Two hours of peace and music, and the arts and humanities, to commemorate the golden anniversary of the Woodstock music festival, will be onstage at DePaul University Oct. 7. Presented by the DePaul Humanities Center, “Woodstock at 50,” an Aquarian exposition, pays tribute to the spirit and ethos of the iconic 1969 concert at Max Yasgur’s New York farm.
Other events that are part of the DePaul Humanities Center’s fall season include an interactive exploration of space and a discussion of the Apollo 11 program on Oct. 14, and an interactive Halloween exhibit, paranormal stage show, and screening of supernatural horror drama “Hereditary” on Oct. 28. All events are free and open to the public and will take place on DePaul’s Lincoln Park Campus, in the Student Center, Room 120, 2250 N. Sheffield Ave.
“Scale” is the theme for this year’s programs and lectures. “The year of scale is an attempt to look at the many different meanings of ‘scale’ and how they intersect the arts and humanities,” said H. Peter Steeves, a professor of philosophy and director of the Humanities Center.
“We’ll be thinking about the meaning of the Woodstock festival that unexpectedly drew close to half-a-million attendees in 1969, and NASA’s Apollo missions — the largest-scale technological undertaking in human history,” Steeves said.
“The Horror of the Humanities” returns this year in its seventh installment featuring a screening of “Hereditary” and a conversation with Ari Aster, the writer/director of the film as well as 2019’s “Midsommar.” “New this year will be ‘The Humanities Séance’ in which I will attempt to conjure the spirit of an historical figure you might have studied in college in a humanities course,” said Steeves. If all goes as planned, he hopes the “spirit will manifest and interact with the audience as well.”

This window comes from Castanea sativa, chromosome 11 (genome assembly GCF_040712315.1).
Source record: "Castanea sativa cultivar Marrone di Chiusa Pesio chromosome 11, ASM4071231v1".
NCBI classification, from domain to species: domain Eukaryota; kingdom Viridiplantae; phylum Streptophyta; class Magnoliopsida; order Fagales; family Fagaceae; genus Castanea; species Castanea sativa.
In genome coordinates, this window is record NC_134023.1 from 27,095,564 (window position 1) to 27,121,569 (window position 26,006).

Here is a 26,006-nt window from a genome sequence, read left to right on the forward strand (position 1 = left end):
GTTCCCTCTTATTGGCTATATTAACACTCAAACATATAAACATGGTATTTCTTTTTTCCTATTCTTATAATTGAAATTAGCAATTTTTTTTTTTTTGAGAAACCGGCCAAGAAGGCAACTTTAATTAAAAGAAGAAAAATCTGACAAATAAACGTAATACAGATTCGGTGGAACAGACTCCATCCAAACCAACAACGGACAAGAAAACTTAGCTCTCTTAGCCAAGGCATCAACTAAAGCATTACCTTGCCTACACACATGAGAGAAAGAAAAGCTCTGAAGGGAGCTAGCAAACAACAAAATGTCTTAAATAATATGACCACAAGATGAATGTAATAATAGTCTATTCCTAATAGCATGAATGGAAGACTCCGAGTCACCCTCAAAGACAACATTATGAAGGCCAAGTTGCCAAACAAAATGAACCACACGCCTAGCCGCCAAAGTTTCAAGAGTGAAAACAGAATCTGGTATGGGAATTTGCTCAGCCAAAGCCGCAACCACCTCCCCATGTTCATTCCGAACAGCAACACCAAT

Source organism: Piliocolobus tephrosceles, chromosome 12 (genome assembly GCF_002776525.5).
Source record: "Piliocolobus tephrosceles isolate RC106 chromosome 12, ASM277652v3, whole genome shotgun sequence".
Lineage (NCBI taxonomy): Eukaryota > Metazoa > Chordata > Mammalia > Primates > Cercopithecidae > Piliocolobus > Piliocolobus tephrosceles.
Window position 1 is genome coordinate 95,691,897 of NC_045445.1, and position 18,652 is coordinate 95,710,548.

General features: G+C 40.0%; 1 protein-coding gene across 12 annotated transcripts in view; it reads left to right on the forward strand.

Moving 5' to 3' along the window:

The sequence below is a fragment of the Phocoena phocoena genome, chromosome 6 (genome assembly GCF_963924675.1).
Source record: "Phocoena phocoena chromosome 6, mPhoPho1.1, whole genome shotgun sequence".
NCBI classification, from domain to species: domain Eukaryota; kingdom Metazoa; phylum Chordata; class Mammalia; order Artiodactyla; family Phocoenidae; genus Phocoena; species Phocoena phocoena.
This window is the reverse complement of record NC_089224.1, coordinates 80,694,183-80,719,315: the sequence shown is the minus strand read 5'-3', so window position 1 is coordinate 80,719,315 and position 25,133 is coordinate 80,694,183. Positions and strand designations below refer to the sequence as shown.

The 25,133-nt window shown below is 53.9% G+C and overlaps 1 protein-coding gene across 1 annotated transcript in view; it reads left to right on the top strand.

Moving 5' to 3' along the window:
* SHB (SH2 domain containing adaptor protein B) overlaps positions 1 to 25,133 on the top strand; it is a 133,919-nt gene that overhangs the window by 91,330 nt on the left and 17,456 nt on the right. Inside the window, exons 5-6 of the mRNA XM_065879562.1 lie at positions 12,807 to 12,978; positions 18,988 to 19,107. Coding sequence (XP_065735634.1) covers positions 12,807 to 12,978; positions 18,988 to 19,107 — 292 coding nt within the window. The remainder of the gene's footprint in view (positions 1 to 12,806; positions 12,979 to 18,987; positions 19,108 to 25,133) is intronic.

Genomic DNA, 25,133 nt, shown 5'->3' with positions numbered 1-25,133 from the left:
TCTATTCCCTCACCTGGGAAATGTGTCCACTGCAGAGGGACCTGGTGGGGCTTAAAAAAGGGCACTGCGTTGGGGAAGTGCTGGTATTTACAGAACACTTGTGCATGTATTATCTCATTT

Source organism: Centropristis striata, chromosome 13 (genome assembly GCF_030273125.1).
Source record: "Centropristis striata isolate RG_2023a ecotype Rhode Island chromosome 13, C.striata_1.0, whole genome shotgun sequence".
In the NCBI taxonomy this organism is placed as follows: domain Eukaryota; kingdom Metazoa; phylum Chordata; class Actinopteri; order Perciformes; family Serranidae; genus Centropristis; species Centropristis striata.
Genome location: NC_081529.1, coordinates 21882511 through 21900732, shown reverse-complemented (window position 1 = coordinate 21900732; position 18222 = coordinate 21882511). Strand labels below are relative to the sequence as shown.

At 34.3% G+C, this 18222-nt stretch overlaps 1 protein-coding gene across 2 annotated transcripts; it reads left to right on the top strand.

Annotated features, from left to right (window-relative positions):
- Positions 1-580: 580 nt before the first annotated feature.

Details of the fall season:
Woodstock at 50 — An Aquarian Exposition: Two Hours of Peace and Music … and the Arts and Humanities
7-9 p.m. — Musical performances and lectures
It’s been 50 years since the iconic 1969 Woodstock festival took place on Max Yasgur’s farm, and in celebration, the DePaul Humanities Center is assembling an event to capture the festival’s spirit. Live musical performances from local Chicago-area bands and those who were present in 1969 will be accompanied by lectures from those who were at the original Woodstock event. Discussions will focus on the ways in which music and culture influence each other, and how Woodstock created lasting changes in the politics, art and music of America. The first 100 guests receive a tasty gift.
- Robert A. Leonard, professor of linguistics at Hofstra University, and one of the founders of American rock and roll and doo-wop group Sha Na Na that performed at Woodstock.
- Ellen Sander, author of “Trips: Rock Life in the Sixties,” rock critic, and an attendee of the 1969 Woodstock festival.
- Gerardo Velez, a seven-time Grammy-nominated multi-platinum recording artist who was Jimi Hendrix’s percussionist at Woodstock.